CATCHING GRAPES in your mouth, like popcorn, is a fun exercise that one guy takes very seriously, hoping to establish a Guinness World Record by catching 116 grapes in his mouth in three minutes. Texan Steve “the Grape Guy” Spalding performed the feat in front of the famous Opera House in Sydney, Australia, where he also caught 1,203 grapes from a distance of 15 feet over a half hour. He’s still awaiting word from Guinness on whether he’s now officially the grape speed catching champion of the world. Meanwhile, his resveratrol level should certainly be up.
RESVERATROL, the red wine component deriving from grape skin contact with the juice, keeps getting lots of press for its positive health effects related to cardiovascular disease, alzheimer’s, colon cancer, and much else. One of the pioneers of resveratrol research was retired Cornell professor Le Creasy, whose son Glenn (a viticultural researcher in New Zealand) will keynote the “Farming for Flavor” session at Viticulture 2007. About 10 years ago, Le Creasy analyzed different types of red wines from around the world, and found that Finger Lakes Pinot Noir had the highest concentrations of resveratrol of any type of wine from any region. Why? Because Pinot Noir grown anywhere is the grape variety most susceptible to disease, which resveratrol fights naturally. And because the Finger Lakes region has a humid grape growing climate compared with others, once again requiring more naturally occurring resveratrol to ward off disease. But don’t drink wine as medicine; drink it as pleasure. All wine consumed regularly and in moderation, especially with other foods, has health benefits for most people; and all wine regions have their unique attributes. The best wine is the wine YOU like best. Enjoy!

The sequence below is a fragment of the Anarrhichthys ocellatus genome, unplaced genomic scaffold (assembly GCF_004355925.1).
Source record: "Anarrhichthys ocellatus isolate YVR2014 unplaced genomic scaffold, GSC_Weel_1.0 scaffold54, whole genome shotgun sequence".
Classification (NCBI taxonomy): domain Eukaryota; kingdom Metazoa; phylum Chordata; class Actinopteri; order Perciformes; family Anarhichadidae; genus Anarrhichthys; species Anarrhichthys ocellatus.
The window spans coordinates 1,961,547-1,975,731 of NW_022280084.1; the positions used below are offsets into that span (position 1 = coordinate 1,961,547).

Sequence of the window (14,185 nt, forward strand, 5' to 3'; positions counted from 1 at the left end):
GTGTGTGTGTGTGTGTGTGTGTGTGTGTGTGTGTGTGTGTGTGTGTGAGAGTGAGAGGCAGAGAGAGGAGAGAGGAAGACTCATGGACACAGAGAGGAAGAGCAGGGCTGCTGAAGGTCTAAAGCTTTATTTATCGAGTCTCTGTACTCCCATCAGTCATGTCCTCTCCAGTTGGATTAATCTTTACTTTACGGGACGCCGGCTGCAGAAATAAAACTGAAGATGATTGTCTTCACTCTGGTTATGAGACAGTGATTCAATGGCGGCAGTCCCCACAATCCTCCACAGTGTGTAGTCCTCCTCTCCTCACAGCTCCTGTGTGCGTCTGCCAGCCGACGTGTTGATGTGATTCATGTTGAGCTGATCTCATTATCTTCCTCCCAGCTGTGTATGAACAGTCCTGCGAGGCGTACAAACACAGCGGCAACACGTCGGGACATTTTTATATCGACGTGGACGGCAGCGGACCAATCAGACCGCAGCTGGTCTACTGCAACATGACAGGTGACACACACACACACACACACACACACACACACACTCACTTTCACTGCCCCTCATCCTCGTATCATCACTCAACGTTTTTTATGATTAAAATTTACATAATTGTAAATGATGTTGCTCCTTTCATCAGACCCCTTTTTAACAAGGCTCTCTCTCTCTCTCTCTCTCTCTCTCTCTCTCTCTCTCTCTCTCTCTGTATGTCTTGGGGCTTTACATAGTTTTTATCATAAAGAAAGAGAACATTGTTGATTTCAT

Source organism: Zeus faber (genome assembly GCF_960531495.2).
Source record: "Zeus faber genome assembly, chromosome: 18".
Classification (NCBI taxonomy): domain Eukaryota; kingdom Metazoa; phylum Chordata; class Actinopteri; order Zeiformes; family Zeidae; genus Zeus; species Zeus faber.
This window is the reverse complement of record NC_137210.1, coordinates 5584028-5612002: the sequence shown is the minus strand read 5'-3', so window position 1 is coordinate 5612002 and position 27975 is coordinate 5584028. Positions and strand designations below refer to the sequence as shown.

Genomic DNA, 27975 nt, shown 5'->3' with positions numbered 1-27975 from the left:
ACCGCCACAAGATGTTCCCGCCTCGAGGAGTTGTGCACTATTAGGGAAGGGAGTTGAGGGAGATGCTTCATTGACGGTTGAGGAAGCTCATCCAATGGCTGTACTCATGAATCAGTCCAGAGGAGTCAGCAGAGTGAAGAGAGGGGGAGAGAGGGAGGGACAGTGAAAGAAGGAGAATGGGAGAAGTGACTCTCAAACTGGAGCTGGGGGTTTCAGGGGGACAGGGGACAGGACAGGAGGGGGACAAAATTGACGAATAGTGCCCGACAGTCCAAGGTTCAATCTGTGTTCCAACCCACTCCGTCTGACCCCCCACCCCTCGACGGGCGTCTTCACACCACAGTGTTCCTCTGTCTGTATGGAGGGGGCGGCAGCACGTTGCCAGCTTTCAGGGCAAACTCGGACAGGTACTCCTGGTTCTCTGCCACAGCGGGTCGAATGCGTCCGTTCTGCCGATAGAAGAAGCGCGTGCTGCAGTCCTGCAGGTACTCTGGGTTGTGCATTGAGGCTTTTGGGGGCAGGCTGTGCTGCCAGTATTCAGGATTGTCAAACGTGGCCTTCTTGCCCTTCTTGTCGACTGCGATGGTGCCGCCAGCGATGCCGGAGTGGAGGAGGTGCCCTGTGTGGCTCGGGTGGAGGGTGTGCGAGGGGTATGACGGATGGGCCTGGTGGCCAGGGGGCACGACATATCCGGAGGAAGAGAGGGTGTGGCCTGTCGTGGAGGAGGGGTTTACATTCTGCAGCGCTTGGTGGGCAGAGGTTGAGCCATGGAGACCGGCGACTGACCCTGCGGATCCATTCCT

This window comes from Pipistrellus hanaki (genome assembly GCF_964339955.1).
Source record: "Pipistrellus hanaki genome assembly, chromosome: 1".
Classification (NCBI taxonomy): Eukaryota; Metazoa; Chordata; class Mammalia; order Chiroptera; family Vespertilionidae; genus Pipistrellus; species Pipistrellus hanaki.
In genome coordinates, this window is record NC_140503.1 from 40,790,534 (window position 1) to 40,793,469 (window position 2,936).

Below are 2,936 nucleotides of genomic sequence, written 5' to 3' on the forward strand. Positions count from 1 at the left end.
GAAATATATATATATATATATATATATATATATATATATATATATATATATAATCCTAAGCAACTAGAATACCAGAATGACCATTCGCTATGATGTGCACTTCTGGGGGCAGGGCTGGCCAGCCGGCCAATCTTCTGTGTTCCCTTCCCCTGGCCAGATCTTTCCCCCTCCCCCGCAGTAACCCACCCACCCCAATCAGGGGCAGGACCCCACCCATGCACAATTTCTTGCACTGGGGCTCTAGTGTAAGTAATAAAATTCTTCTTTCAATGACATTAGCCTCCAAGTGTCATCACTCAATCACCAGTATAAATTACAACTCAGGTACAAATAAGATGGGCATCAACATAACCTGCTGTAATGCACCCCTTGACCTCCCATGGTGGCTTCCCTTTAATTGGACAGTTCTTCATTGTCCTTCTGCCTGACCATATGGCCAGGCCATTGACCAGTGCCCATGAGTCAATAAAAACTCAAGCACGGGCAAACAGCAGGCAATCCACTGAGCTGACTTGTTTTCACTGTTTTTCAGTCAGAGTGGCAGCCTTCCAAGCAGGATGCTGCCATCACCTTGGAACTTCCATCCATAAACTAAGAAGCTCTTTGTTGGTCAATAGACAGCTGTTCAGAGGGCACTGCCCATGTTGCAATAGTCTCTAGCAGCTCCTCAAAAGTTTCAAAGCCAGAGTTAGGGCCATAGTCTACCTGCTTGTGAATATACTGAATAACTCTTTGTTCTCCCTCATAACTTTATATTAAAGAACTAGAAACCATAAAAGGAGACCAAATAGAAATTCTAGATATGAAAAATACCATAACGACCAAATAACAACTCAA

“Life can’t be shared with an empty glass.”
* Nancy Johnston
A Votre Santé To Your Health